What is
My Healthy Plate?

No single food can provide all the nutrients that your body needs. That is why you need to eat a wide variety of foods in the right amounts to meet your daily nutritional needs. But eating healthier, balanced meals does not have to be complicated.

My Healthy Plate is an easy-to-understand visual guide, designed by the Health Promotion Board. It helps you adopt healthier eating habits, which in turn can help you better manage your weight and ward off chronic diseases.

By following My Healthy Plate, you can see what a healthier, balanced meal may look like. Quarter, Quarter, Half is an easy way to remember the right proportions of each food group in a well-balanced meal. Here’s how:

• Fill Quarter plate with wholegrains.
• Fill Quarter plate with good sources of protein.
• Fill Half plate with fruit and vegetables.

If you are unable to find a meal that fits the Quarter, Quarter, Half proportions, you can make up for it in your next meal.

Keep reading on to learn more or download the My Healthy Plate Factsheet for easy reference.

Groove along to
Quarter, Quarter, Half

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Quarter plate of

Wholegrains are rich in nutrients because they are not over-processed and still keep their original form.

Refined grains such as white rice and white bread have been processed which results in the loss of valuable nutrients.

What do wholegrains provide?

Wholegrains are filled with vitamins B and E, minerals such as iron, zinc and magnesium, phytochemicals and dietary fibre. Click here for more information about wholegrains.

What are the benefits of eating wholegrains?

Eating wholegrains can help you with weight management by keeping you feeling full for longer, which helps minimise your urge to overeat. Having wholegrains can also help lower your risk of developing chronic diseases such as heart diseases, diabetes and certain cancers in the long run.

2 slices of
wholemeal bread

½ bowl* of wholegrain noodles, beehoon or spaghetti

4 plain wholemeal crackers

½ bowl* brown or red rice

2 wholemeal chapatis

⅔ bowl* of uncooked oatmeal

*1 rice bowl

Add wholegrains gradually
Start small – replace half of your white rice with brown rice; or simply aim to incorporate wholegrains into your meal once a week for a start, and slowly work your way up.

Try different types of wholegrains
There is more to wholegrains than just brown rice and wholemeal bread. Try oats, black glutinous rice, wholegrain noodles, whole-wheat pasta, buckwheat soba, barley, millet and quinoa too! Once you get accustomed to the subtle nutty taste of wholegrains, you will appreciate how wholegrains can add interesting textures to your meals or dishes!

Keep a lookout for wholegrain options
Look out for food products with the “Higher in Wholegrains” Healthier Choice Symbol when you do your grocery shopping. Keep your eyes peeled for eateries and food stalls with the “Wholegrain options available here” decal as they provide items like brown rice, brown rice beehoon or wholegrain chapati.

Quarter plate of
protein (meat and others)

Poultry, red meat, fish, seafood, eggs, and dairy products such as milk, yoghurt and cheese are some examples of protein. Plant-based protein such as soy milk, tofu, tempeh, nuts, beans and legumes are good protein sources too.

What does protein provide?

Protein sources are packed with vitamins and minerals such as iron, vitamin B and zinc. Fish also provide beneficial fats like Omega-3 fatty acids.

What are the benefits of eating protein?

Protein is the building block of almost everything in your body. It helps to build and repair body tissues and regulate bodily functions. That’s why you need protein in your diet to help keep your muscles, bones, organs, skin and nails healthy.

1 palm-sized piece of meat, fish or poultry

2 cups* of reduced-fat milk

2 small blocks of soft beancurd

5 medium prawns

¾ cups* of cooked pulses (peas, beans, lentils)

3 eggs

*250ml cup

Choose lean over fatty meat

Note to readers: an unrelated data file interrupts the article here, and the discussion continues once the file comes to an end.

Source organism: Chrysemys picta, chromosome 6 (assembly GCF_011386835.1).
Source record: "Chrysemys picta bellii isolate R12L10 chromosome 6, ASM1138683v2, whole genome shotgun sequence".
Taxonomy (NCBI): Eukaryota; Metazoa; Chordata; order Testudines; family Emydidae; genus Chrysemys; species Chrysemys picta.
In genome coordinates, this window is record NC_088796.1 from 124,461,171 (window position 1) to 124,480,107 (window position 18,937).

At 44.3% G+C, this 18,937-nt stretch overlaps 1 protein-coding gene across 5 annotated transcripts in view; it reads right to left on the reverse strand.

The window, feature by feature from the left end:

Fatty meat and lard are high in saturated fat. Too much saturated fat can cause cholesterol to build up in your blood vessels and increase your risk of heart disease and stroke. Remove visible fats in meats to cut down your intake of saturated fats.

Choose fresh over processed meat
Do avoid or limit intake of preserved or processed meats like luncheon meat and sausages, as they are low in protein and high in saturated fats and sodium. Having processed meats can increase your risk of heart disease or kidney disease.

Have a mix of animal-based and plant-based proteins
Have a mix of protein from whole, fresh foods. They are good sources of nutrients such as iodine, iron, zinc and vitamin B, and have a healthy fat content.

Choose protein-rich foods which are high in calcium too
Calcium strengthens bones and teeth, and reduces risk of osteoporosis. Try milk, yoghurt, cheese, tofu, calcium-enriched soy milk and sardines which are rich in protein and calcium.

Choose low-fat or non-fat over full fat dairy products
Low-fat or non-fat dairy products provide protein and calcium without the extra fat and calories, which could help you to maintain a healthy weight.

Half plate of
fruit & vegetables

Fruit and vegetables not only add beautiful colours, interesting textures and delicious flavours to our meals, they also provide unique nutrients and health benefits.

What do fruit and vegetables provide?

Fruit and vegetables are naturally low in calories, fat and sodium. They are also rich in dietary fibre, vitamins, minerals, phytochemicals and antioxidants.

What are the benefits of eating fruit and vegetables?

A diet rich in fruit and vegetables helps protect you against many diseases, e.g. heart diseases, stroke and certain cancers. The high water and fibre content helps to add volume and bulk to your meals to fill you up and minimises any urges to overeat.

Fruit (1 serving size)

1 small apple, orange, pear or mango

1 wedge of papaya, pineapple or watermelon

10 grapes/longans

1 medium banana

¼ cup* of dried fruit

Vegetables (1 serving size)

¼ round plate+ of cooked vegetables

150g raw leafy vegetables

100g raw non-leafy vegetables

¾ cup* of cooked leafy vegetables

¾ cup* non-leafy vegetables

All weights listed are for edible portions only.
*250ml cup
+10 inch plate

Eat a variety of different colors
The different colour pigments in fruit and vegetables offer unique health benefits over and above the common nutrients. That’s why it’s important to eat a rainbow of fruit and vegetables for the maximum health benefits.

End your meal with fresh or frozen fruit
Enjoy fresh-cut fruit or frozen fruit for dessert. Treat yourself to sweet, healthy fruit instead of sugar-laden, high-calorie options. Try freezing grapes, orange wedges, banana pieces, or watermelon for a cool tasty dessert.

Eat whole fruit instead of fruit juices
Eat the whole fruit as the pulp and skin of the fruit are high in dietary fibre. Dietary fibre helps promote regular bowel movement, slows down the absorption of sugars into your blood, and also helps you stay full for longer so you can control your calorie intake.

Be adventurous. Add vegetables/fruit in your meat dishes.
Instead of all-meat dishes, add in fruit and vegetables for an additional boost of vitamins and minerals. Experiment with fruit to add flavour and colour to your dish, such as adding pineapple to sweet and sour fish, or adding mango to jazz up chicken.